Most literature on management and R&D focuses on strategic dimensions, such as dealing with environmental turbulence, international competition or cooperation, resource allocation, oursourcing, etc. All important topics and I can certainly get into lofty discussions in a heartbeat, but in today’s space, I just want to focus on some mundane issue that impact thousands, if not hundreds of thousands of employees working in scientific R&D. The mundane issue is that generic “safety and security”…again.

Is there a practice that for every new rule installed, at least one old or obsolete rule be tossed out? Conducting scientific experiments these days, a scientist must complete umpteen amount of paperwork (or, computer filing) to assure all rules and regulations have been obeyed. The university structure is generally flatter than non-profit (are there non-profit R&D organizations?), industries, and national laboratories. At universities, professors are responsible for all the safety procedures in experimental work. In industries, there are more layers of procedure and approval. But at the national labs? You probably need 23 signatures just to burp; God forbid if you need to sneeze! (Hence my parody of using goats as weed control, posted a couple of summers ago.)

From a bystander’s perspective, I hold top management at these institutions and their parent departments accountable for creating the slippery slope of piled-up rules and regulations. National labs have to respond to various stakeholder groups, DOE, NSF, DOD, etc., that ultimately trace back to Congress which has taken micromanagement to an (abstract) art form. Many managers at the national labs are scientists, and many of their counterparts at the sponsoring agencies, i.e. DOE, DOD…are scientists too. They are more familiar with the third law of thermodynamics than I can ever hope to, so they ought to know that tightening screws on safety and security ultimately exacts a costly toll on our collective efforts in innovation and creativity. I appreciate that part of the problem is the nature of incremental pressure: One keeps thinking that one more rule, one more measure to address that last incident/accident, one more training requirement to confirm the staff has read that most recent new measure, isn’t going to hurt much. And I definitely sympathize with anyone trying to “educate” the Congress. Still, these scientist-managers ought to know better; they do bear more responsibilities to ensure a more scientifically-attuned environment for their people, by educating the public, including colleagues who aren’t scientists. Instead, I have too often witnessed scientists’ turning into whole-hearted enforcers for regulations as soon as they assume their managerial position. It’s as if they succumbed overnight to the need to focus on a clean managerial record with little or no incident/accidents on their watch. Science gets subordinated to a “better safety record.”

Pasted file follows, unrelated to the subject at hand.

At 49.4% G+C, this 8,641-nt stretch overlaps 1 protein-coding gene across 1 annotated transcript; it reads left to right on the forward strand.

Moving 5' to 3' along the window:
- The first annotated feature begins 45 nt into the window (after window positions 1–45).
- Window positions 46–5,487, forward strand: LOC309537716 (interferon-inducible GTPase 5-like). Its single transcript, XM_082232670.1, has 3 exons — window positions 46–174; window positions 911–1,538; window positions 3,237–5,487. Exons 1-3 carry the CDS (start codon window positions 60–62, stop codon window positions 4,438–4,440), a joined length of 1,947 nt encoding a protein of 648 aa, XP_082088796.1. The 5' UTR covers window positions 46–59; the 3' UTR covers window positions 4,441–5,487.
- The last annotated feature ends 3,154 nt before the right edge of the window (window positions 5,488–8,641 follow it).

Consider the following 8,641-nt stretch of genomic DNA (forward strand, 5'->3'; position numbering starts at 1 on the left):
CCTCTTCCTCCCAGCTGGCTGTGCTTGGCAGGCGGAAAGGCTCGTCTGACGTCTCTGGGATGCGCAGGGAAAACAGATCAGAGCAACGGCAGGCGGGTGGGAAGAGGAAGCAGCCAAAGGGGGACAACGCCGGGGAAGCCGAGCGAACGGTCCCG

Pouting.

Pouting.

Don’t even get me started on lawyers, professionally risk-averse, in such an environment.